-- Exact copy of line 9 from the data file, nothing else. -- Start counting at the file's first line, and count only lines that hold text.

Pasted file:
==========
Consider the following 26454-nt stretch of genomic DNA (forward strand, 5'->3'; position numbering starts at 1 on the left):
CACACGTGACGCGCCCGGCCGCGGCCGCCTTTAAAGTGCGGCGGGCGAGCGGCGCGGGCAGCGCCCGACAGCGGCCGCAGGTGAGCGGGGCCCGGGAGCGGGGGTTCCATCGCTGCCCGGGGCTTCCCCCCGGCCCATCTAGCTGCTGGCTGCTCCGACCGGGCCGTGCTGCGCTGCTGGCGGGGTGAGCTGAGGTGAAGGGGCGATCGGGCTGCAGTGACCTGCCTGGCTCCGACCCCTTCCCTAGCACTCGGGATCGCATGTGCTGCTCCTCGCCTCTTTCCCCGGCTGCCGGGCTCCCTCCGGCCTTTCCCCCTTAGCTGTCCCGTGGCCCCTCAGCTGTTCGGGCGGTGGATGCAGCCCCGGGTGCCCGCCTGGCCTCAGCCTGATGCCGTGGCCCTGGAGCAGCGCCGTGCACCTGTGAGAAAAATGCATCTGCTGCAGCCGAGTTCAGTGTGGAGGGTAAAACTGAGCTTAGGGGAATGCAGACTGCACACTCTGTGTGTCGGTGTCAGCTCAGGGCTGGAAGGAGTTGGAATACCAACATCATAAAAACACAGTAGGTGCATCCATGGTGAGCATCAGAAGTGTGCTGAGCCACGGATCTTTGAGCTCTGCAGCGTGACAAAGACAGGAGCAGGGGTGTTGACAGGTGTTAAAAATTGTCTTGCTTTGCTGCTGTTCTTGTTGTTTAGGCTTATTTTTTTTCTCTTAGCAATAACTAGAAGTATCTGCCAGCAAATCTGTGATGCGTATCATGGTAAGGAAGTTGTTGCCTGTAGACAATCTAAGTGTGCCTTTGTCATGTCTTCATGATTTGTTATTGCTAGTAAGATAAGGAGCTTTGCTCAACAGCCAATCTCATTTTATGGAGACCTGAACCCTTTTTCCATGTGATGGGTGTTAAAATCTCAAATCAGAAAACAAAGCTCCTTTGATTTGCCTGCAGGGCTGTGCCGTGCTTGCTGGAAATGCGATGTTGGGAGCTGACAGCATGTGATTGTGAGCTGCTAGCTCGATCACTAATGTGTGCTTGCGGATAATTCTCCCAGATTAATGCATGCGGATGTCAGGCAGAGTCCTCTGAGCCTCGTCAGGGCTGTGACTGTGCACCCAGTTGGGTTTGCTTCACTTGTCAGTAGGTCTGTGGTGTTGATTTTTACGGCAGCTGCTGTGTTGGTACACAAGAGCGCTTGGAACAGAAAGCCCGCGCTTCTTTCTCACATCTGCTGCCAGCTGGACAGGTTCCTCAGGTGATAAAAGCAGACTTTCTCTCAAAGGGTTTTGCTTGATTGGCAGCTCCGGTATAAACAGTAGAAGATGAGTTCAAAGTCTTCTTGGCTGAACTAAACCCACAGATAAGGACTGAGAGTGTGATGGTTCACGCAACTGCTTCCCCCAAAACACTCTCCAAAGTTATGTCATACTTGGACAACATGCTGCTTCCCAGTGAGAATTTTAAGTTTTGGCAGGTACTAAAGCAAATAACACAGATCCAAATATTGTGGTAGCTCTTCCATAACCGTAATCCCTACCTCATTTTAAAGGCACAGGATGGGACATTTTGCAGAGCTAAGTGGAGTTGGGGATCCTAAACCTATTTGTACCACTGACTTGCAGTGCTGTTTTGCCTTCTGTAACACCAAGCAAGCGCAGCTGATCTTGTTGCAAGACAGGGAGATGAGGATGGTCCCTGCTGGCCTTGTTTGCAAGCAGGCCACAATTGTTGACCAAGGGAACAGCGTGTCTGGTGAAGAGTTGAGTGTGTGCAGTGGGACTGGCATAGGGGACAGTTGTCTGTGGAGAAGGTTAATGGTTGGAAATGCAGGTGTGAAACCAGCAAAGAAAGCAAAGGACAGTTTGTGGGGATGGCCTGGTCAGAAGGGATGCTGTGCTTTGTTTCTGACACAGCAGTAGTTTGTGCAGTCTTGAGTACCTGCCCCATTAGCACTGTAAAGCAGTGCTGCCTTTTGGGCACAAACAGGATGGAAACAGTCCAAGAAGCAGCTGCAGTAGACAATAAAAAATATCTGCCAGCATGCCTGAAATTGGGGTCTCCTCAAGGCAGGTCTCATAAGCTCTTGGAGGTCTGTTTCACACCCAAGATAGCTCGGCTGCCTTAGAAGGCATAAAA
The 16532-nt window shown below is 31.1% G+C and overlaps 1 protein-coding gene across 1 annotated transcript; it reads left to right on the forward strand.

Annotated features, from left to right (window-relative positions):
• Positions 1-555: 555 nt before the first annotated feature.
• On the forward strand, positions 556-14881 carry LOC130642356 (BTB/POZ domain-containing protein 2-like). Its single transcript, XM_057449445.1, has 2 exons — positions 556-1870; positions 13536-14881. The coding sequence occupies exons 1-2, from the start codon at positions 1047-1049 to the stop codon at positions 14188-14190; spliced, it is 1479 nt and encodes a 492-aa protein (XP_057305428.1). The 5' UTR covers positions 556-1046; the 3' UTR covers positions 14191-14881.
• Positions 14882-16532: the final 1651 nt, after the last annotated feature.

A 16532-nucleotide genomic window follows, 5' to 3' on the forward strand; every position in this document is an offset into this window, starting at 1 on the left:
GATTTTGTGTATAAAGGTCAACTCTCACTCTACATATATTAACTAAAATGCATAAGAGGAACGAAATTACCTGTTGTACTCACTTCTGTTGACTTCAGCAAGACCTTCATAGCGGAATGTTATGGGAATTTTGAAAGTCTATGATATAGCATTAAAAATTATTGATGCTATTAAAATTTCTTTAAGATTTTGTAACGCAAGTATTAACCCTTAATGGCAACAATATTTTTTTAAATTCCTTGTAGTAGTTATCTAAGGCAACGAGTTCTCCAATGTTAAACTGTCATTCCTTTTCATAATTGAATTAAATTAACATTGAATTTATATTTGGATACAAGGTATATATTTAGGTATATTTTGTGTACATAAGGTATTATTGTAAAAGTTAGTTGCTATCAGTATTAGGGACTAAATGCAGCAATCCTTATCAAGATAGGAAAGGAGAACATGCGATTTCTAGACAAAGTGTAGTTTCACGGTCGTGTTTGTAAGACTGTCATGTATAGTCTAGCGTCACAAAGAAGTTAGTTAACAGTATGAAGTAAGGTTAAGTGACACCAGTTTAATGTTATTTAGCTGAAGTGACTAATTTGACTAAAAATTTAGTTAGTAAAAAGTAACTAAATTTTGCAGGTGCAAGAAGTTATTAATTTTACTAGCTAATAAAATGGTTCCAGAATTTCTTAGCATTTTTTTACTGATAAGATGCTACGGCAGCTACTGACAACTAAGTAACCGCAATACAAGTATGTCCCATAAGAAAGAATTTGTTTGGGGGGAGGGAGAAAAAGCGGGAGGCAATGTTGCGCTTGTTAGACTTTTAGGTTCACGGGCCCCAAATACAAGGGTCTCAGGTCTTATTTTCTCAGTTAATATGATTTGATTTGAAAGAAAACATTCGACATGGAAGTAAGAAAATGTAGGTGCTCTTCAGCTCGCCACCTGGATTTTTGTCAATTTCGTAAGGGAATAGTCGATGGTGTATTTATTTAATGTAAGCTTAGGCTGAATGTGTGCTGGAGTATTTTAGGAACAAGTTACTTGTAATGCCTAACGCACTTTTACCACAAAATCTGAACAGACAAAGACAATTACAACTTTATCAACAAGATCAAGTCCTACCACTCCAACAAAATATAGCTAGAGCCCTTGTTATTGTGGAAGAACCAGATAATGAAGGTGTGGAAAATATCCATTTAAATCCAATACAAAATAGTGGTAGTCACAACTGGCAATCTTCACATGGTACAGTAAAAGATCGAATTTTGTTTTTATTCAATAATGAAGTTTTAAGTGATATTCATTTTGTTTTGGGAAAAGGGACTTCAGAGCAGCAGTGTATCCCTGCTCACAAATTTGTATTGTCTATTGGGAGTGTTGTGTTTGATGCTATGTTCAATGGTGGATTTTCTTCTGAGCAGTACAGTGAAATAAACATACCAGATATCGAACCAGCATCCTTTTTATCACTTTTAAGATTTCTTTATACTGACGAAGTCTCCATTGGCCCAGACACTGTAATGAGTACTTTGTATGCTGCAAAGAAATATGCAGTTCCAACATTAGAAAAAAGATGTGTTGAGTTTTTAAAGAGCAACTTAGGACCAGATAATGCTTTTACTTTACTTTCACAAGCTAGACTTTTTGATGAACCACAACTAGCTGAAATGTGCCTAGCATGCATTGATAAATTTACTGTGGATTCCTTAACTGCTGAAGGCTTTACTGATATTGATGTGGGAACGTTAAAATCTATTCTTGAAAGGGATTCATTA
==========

GATTTTGTGTATAAAGGTCAACTCTCACTCTACATATATTAACTAAAATGCATAAGAGGAACGAAATTACCTGTTGTACTCACTTCTGTTGACTTCAGCAAGACCTTCATAGCGGAATGTTATGGGAATTTTGAAAGTCTATGATATAGCATTAAAAATTATTGATGCTATTAAAATTTCTTTAAGATTTTGTAACGCAAGTATTAACCCTTAATGGCAACAATATTTTTTTAAATTCCTTGTAGTAGTTATCTAAGGCAACGAGTTCTCCAATGTTAAACTGTCATTCCTTTTCATAATTGAATTAAATTAACATTGAATTTATATTTGGATACAAGGTATATATTTAGGTATATTTTGTGTACATAAGGTATTATTGTAAAAGTTAGTTGCTATCAGTATTAGGGACTAAATGCAGCAATCCTTATCAAGATAGGAAAGGAGAACATGCGATTTCTAGACAAAGTGTAGTTTCACGGTCGTGTTTGTAAGACTGTCATGTATAGTCTAGCGTCACAAAGAAGTTAGTTAACAGTATGAAGTAAGGTTAAGTGACACCAGTTTAATGTTATTTAGCTGAAGTGACTAATTTGACTAAAAATTTAGTTAGTAAAAAGTAACTAAATTTTGCAGGTGCAAGAAGTTATTAATTTTACTAGCTAATAAAATGGTTCCAGAATTTCTTAGCATTTTTTTACTGATAAGATGCTACGGCAGCTACTGACAACTAAGTAACCGCAATACAAGTATGTCCCATAAGAAAGAATTTGTTTGGGGGGAGGGAGAAAAAGCGGGAGGCAATGTTGCGCTTGTTAGACTTTTAGGTTCACGGGCCCCAAATACAAGGGTCTCAGGTCTTATTTTCTCAGTTAATATGATTTGATTTGAAAGAAAACATTCGACATGGAAGTAAGAAAATGTAGGTGCTCTTCAGCTCGCCACCTGGATTTTTGTCAATTTCGTAAGGGAATAGTCGATGGTGTATTTATTTAATGTAAGCTTAGGCTGAATGTGTGCTGGAGTATTTTAGGAACAAGTTACTTGTAATGCCTAACGCACTTTTACCACAAAATCTGAACAGACAAAGACAATTACAACTTTATCAACAAGATCAAGTCCTACCACTCCAACAAAATATAGCTAGAGCCCTTGTTATTGTGGAAGAACCAGATAATGAAGGTGTGGAAAATATCCATTTAAATCCAATACAAAATAGTGGTAGTCACAACTGGCAATCTTCACATGGTACAGTAAAAGATCGAATTTTGTTTTTATTCAATAATGAAGTTTTAAGTGATATTCATTTTGTTTTGGGAAAAGGGACTTCAGAGCAGCAGTGTATCCCTGCTCACAAATTTGTATTGTCTATTGGGAGTGTTGTGTTTGATGCTATGTTCAATGGTGGATTTTCTTCTGAGCAGTACAGTGAAATAAACATACCAGATATCGAACCAGCATCCTTTTTATCACTTTTAAGATTTCTTTATACTGACGAAGTCTCCATTGGCCCAGACACTGTAATGAGTACTTTGTATGCTGCAAAGAAATATGCAGTTCCAACATTAGAAAAAAGATGTGTTGAGTTTTTAAAGAGCAACTTAGGACCAGATAATGCTTTTACTTTACTTTCACAAGCTAGACTTTTTGATGAACCACAACTAGCTGAAATGTGCCTAGCATGCATTGATAAATTTACTGTGGATTCCTTAACTGCTGAAGGCTTTACTGATATTGATGTGGGAACGTTAAAATCTATTCTTGAAAGGGATTCATTA